Towards A More Informed Debate On The Federalism Vs. Autonomy Issue


By: Atty. Zainudin S. Malang, (LL.M., I.M.R.I., J.D.)

A recent article in a national daily has once again brought to my attention the need for Moros to raise the level of their understanding of the federalism vs. autonomy debate. Sadly, I have noticed a less than adequate understanding not only of what federalism and autonomy are but also of the present conditions in the Bangsamoro which will have a substantial influence on our respective stands in this debate.

The article I speak of quotes one of the outspoken Local Government Unit (LGU) officials in the ARMM who argues for a federal set-up and begrudges the present set-up because the Internal Revenue Allotments (IRA) of LGUs in the autonomous region is quite small. He goes on to correlate the federalism issue with the roots of the Moro struggle, meaningful autonomy, etc.

The good mayor is indeed correct in pointing out the small IRA of LGUs in the Autonomous Region of Muslim Mindanao. I won’t argue with that. However, the implicit assumption that federalism will necessarily result in higher revenue allocations to the region is not. Our IRA may be small but our actual internal revenue collections are even smaller – far far smaller. In layman’s terms, we are receiving far more than we are giving. Indeed, the percentage of our actual revenue collections to the total IRA we are getting from the national government is only 1.5%. In 1999, our IRA from the national government was P2.5 billion but our actual collection is only P38 million. Thus, had we been completely left to fend for ourselves under a federal set-up, our LGUs would have had only P38 million (with an M) instead of P2.5 billion (with a B) to spend in 1999. So, if we expect oodles of money to spend once we have a federal state up and running, we may be up for the shock of our lives.

Another conventional belief that may also be based on an erroneous premise is that between federalism and autonomy, the latter is better since it is assumed that it will grant the Moros an even greater say in how their affairs are governed – more self-governance, in other words. To this assumption, my first question is what model of federalism are we talking of? Now you may want to know why it is necessary for us to discuss what model of federalism is being bandied about? Well, for one very basic reason. Depending on the model, federalism may or may not necessarily accord the Bangsamoro greater rights in governing their affairs.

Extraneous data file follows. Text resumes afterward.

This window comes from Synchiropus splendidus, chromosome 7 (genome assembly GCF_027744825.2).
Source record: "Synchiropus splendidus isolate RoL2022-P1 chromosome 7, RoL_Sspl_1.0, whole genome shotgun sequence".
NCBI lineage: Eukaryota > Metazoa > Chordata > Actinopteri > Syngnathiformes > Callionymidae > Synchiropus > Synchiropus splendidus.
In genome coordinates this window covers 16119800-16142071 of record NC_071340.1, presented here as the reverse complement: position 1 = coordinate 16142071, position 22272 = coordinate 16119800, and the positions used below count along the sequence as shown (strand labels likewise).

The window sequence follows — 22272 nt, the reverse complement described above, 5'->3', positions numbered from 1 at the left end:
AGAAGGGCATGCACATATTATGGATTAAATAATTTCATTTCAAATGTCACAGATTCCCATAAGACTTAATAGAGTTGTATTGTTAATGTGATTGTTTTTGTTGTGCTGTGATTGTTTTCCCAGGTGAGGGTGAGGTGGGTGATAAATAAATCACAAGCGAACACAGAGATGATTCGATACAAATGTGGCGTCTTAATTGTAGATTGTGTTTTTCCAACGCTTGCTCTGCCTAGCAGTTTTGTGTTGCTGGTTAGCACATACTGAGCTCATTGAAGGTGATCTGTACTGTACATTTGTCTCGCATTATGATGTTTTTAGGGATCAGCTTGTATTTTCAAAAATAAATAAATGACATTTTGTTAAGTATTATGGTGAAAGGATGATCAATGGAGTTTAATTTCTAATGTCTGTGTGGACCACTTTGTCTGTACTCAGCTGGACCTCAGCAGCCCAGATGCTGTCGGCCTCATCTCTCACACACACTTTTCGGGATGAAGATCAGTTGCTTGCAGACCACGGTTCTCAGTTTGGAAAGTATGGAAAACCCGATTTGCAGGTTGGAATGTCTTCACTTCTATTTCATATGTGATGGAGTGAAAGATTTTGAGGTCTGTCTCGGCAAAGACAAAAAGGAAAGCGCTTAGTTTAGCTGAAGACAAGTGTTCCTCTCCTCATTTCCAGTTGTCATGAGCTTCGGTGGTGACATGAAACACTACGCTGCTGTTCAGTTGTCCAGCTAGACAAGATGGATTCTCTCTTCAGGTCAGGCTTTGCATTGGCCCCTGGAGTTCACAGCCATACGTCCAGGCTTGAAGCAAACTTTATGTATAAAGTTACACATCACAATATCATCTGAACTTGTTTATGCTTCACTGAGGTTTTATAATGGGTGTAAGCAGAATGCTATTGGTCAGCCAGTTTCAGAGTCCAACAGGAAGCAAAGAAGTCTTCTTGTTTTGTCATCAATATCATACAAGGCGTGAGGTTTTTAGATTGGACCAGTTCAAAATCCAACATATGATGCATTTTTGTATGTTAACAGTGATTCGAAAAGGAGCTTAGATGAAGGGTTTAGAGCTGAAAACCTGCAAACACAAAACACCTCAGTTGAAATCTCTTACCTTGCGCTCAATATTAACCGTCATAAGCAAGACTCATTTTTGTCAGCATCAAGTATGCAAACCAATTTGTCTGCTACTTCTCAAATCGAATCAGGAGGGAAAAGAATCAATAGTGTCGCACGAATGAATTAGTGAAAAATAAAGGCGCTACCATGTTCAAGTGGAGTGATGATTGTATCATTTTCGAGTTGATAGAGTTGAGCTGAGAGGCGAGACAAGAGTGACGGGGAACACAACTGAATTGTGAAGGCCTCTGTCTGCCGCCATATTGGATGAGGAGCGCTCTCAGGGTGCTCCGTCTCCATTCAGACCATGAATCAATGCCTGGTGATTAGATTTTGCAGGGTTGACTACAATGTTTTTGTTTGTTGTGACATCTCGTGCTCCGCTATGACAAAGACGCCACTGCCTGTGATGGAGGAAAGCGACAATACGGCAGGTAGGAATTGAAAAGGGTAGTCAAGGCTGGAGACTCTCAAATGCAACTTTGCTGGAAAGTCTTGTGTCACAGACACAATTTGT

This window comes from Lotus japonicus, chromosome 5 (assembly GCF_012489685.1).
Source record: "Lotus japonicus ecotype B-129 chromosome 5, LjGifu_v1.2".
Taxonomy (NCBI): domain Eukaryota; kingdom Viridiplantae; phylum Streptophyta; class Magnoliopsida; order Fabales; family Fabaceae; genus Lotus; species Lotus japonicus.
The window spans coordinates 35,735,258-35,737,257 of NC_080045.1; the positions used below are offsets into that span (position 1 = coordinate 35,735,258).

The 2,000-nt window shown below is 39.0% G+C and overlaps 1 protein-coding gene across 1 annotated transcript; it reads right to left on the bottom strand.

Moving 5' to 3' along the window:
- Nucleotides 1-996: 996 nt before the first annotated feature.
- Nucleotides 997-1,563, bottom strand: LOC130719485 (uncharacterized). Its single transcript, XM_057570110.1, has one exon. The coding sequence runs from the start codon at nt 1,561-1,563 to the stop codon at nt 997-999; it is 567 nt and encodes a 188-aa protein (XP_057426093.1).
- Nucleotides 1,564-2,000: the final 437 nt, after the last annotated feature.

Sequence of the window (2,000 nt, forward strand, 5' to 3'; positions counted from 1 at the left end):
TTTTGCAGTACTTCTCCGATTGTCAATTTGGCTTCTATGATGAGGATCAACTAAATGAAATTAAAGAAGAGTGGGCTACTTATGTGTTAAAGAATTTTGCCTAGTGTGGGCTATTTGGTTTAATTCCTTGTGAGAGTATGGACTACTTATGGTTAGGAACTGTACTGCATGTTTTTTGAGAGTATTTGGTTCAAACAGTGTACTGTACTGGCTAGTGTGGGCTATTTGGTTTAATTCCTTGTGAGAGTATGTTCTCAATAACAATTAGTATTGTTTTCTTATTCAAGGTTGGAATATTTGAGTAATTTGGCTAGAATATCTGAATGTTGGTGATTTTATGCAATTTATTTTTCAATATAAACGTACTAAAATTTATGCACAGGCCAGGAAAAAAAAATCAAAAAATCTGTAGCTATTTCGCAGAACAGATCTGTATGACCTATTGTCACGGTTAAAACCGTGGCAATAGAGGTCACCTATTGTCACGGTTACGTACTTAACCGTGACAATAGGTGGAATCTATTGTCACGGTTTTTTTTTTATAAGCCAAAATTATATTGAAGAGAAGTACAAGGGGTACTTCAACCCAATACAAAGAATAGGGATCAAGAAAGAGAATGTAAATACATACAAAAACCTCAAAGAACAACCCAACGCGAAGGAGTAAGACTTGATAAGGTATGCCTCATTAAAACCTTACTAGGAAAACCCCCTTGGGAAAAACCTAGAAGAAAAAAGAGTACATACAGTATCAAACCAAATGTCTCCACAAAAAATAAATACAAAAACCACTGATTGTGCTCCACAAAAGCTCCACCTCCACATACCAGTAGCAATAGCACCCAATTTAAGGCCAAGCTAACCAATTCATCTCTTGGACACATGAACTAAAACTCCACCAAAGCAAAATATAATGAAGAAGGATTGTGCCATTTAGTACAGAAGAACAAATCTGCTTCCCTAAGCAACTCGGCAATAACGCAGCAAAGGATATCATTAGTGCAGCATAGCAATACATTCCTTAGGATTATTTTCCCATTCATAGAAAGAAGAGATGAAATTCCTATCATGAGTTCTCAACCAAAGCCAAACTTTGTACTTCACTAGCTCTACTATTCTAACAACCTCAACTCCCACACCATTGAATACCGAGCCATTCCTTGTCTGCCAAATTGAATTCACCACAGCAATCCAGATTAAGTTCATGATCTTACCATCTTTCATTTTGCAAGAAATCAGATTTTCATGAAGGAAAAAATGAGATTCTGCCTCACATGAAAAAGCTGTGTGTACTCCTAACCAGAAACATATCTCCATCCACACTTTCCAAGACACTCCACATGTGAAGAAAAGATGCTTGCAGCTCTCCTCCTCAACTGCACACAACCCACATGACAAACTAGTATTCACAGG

So the next time we are asked whether we support the drive towards federalism, we should immediately throw back the question and ask what model is being proposed. Is it the Malaysian model where power is still heavily concentrated in the center? Or is it the Belgian model which, for all intents and purposes, have two countries under one flag – an opposite, if you may, of the Malaysian model? Or is it the U.S. model which was initially designed to give the balance of power to the states but eventually evolved into one wherein the federal government now has a substantial say in the affairs of the states?

Unless and until we are clear on what powers we will enjoy under a federal set-up, we should reserve our judgments or stands on the issue. Otherwise, we may be unwittingly giving up powers which we already have. One useful tool we can use is to draw a matrix of the powers under the present autonomous set-up and the proposed federal set-up, and then compare.

Lastly, my reason for pointing out the faulty assumptions above is not to undermine the calls for federalism or any other perceived solution to our demands. On the contrary, I would like its proponents to offer a coherent and intelligent rationale so as to make it hard for its opponents to strike down the proposal. Otherwise, the risk that we face is not only for our advocacy to be dismissed but, worse, if we accept a federal model that we have not yet fully understood, we may end up relinquishing rather than gaining powers of self-governance.

In any case, whether it is autonomy, federal, or independent state, the adoption of any of these governance models will not necessarily lead to a better quality of life for our people. Without a good understanding of how any of these systems are supposed to work, then we cannot make it work. Thus, we should already graduate from the sloganeering phase of our advocacy for self-governance. Even a high-school student can do that. But for professionals like us, its high time to get down and do the hard work of understanding the nitty gritty of these issues.

(Atty. Zainudin S. Malang is the Director of the Bangsamoro Center for Law and Policy. This article appears in his column in the Mindanao Cross under the title “From the Plains of Kutawato”. Comments may be sent to morolaw@yahoo.com)